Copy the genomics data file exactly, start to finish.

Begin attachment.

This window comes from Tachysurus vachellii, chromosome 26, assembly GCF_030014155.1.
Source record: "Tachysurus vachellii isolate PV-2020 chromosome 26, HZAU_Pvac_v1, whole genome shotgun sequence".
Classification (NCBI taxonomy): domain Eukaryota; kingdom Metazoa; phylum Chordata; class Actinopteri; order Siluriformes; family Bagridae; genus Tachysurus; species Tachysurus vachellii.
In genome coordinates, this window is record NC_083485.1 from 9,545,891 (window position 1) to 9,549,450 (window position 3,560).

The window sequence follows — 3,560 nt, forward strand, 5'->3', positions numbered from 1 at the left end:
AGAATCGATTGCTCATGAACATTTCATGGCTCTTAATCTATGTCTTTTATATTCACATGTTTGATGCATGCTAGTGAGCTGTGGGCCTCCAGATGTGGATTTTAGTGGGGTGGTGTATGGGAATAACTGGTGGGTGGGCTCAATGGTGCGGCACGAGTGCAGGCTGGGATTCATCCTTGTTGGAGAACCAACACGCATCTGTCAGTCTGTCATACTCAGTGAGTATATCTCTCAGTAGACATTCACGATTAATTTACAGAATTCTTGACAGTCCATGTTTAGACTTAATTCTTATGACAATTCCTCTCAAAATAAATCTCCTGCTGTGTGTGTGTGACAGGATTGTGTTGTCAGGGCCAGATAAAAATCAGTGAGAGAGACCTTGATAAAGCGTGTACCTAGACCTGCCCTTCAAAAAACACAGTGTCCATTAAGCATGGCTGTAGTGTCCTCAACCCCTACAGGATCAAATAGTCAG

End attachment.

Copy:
This window comes from Tachysurus vachellii, chromosome 26, assembly GCF_030014155.1.
Source record: "Tachysurus vachellii isolate PV-2020 chromosome 26, HZAU_Pvac_v1, whole genome shotgun sequence".
Classification (NCBI taxonomy): domain Eukaryota; kingdom Metazoa; phylum Chordata; class Actinopteri; order Siluriformes; family Bagridae; genus Tachysurus; species Tachysurus vachellii.
In genome coordinates, this window is record NC_083485.1 from 9,545,891 (window position 1) to 9,549,450 (window position 3,560).

The window sequence follows — 3,560 nt, forward strand, 5'->3', positions numbered from 1 at the left end:
AGAATCGATTGCTCATGAACATTTCATGGCTCTTAATCTATGTCTTTTATATTCACATGTTTGATGCATGCTAGTGAGCTGTGGGCCTCCAGATGTGGATTTTAGTGGGGTGGTGTATGGGAATAACTGGTGGGTGGGCTCAATGGTGCGGCACGAGTGCAGGCTGGGATTCATCCTTGTTGGAGAACCAACACGCATCTGTCAGTCTGTCATACTCAGTGAGTATATCTCTCAGTAGACATTCACGATTAATTTACAGAATTCTTGACAGTCCATGTTTAGACTTAATTCTTATGACAATTCCTCTCAAAATAAATCTCCTGCTGTGTGTGTGTGACAGGATTGTGTTGTCAGGGCCAGATAAAAATCAGTGAGAGAGACCTTGATAAAGCGTGTACCTAGACCTGCCCTTCAAAAAACACAGTGTCCATTAAGCATGGCTGTAGTGTCCTCAACCCCTACAGGATCAAATAGTCAG